John was not just communicator, he was also an Evangelist, par excellence.  He recognized the spiritual needs of the heart.

By having 153 fish swim into the net, Jesus was enabling John to use his skills as an evangelist.  John, being the ultimate evangelist, knew how to meet his prospective converts where they were at and to acknowledge the natural strengths, their natural wisdom, and to build on that.  Compare how St. Paul built on the partial truths of the pagans in Acts 17:23. 


John’s Gentle Unexplained Metaphor

So, why does John not explain his meaning for 153 fish ?
Since John gives no reason, we can safely conclude John knew that no explanation was required by his readers.  So, we can reasonably conclude that none of the Fathers’ explanations could have been John’s intended meaning.  John must have known the context of time and place would have been sufficient to make his meaning clear.  And therefore, no explanation need be given.  And so, unlike the Father’s explanations, none was given by John.

John went to the very heart of
who and what the Greeks are and to how they identified themselves.  For a proud person it can be hard to hear blunt statements like, “You are wrong!” 

And so, there was another pastoral reason why John does not make the meaning of 153 fish explicit.

John lived with the Greeks and he knew that the Greeks held their natural wisdom in the highest esteem and that they even identified themselves by it.  He knew about the problem St. Paul recounted above in his letter to the Corinthians.  John knew the Greeks needed to accept that their wisdom had its foundation in Jesus Christ.  The Greeks had mistakenly thought that their logic precluded the possibility of the Christian Gospel as being true. They valued their wisdom about natural things, but denied Jesus had any role in it.  They were guilty of the sin of pride.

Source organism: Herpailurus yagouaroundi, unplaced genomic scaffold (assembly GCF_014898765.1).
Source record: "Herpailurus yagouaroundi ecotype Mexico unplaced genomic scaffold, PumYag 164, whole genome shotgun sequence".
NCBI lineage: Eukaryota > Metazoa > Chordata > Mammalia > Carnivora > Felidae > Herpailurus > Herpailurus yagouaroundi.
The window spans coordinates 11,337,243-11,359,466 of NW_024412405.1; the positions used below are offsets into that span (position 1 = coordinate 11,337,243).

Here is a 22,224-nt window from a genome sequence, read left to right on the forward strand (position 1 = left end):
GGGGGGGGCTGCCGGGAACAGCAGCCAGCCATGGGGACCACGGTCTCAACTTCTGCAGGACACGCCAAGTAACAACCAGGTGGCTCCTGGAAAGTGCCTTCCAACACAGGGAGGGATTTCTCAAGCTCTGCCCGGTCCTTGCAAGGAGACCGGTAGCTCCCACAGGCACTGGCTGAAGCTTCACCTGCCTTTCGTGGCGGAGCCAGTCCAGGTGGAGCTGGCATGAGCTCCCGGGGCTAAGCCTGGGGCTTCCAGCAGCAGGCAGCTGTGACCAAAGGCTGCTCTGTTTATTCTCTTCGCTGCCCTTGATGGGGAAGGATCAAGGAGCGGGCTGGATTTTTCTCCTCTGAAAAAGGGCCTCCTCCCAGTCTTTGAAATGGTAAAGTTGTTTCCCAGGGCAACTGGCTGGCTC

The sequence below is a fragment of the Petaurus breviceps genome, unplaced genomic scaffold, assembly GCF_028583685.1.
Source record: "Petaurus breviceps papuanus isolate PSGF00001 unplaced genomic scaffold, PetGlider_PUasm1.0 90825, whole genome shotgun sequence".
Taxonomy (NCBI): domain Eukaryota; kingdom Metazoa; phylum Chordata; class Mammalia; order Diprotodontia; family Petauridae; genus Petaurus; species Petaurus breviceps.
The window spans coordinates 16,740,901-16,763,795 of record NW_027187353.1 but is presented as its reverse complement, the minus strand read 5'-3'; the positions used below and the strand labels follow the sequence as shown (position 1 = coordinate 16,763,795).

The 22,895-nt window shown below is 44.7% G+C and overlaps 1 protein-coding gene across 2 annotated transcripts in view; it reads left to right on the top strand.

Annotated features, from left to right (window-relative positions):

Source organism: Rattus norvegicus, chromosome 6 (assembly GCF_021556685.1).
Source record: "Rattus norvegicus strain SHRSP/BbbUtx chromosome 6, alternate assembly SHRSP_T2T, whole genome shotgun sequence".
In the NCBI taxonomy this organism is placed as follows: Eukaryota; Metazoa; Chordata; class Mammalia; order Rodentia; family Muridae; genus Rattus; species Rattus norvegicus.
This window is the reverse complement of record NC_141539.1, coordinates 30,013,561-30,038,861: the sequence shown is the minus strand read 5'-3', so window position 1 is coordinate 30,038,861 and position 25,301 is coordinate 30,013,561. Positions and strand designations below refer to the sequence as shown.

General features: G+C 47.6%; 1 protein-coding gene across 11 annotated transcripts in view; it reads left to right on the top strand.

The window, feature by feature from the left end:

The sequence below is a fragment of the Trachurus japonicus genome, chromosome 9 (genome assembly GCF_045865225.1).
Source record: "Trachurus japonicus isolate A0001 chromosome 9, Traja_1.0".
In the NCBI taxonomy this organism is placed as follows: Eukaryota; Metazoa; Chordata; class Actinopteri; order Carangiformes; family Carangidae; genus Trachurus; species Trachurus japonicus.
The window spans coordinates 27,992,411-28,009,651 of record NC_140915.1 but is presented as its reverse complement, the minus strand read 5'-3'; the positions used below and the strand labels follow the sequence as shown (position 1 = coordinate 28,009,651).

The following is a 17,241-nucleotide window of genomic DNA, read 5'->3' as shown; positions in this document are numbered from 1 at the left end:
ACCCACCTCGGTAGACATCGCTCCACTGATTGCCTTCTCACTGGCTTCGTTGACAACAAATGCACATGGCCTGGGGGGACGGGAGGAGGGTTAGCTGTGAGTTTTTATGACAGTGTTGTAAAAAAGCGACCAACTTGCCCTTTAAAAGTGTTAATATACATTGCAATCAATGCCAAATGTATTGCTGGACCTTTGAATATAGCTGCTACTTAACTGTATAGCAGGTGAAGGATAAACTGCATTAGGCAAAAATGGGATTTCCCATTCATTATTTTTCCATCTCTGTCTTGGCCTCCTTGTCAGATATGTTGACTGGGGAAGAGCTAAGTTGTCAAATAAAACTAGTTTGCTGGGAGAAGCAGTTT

“Humility is the mother of all virtues," but the sin of pride puts roadblocks into one's journey towards God.  A humble person will accept correction, but a proud man looks down on those who correct him and enjoys dismissing corrective words without any serious examination.

John was not just a communicator.  He was a pastor. He would have know that most overly proud people will reject correction without serious consideration of ideas that contradict or diminish the false value they place in themselves.  A better way to get such a person to examine an idea is to get them to think that a particular idea is their own. One way to plant such an idea into another person's head is by using a gentle metaphor.

So, as a pastor, John wants to be as gentle as possible when pointing out to the Greeks that their wisdom was faulty.  This is why John uses a subtle and gentle metaphor of 153 fish.  And this explains why John does not explain his meaning.  He knows his idea that Jesus is the source of  all 153 fish, and therefore the source of all wisdom, will surely be perceived by the Greeks.  And he does not want to rub the Greeks noses' in the fact that their wisdom, their logic, was faulty in initially rejecting the Gospel.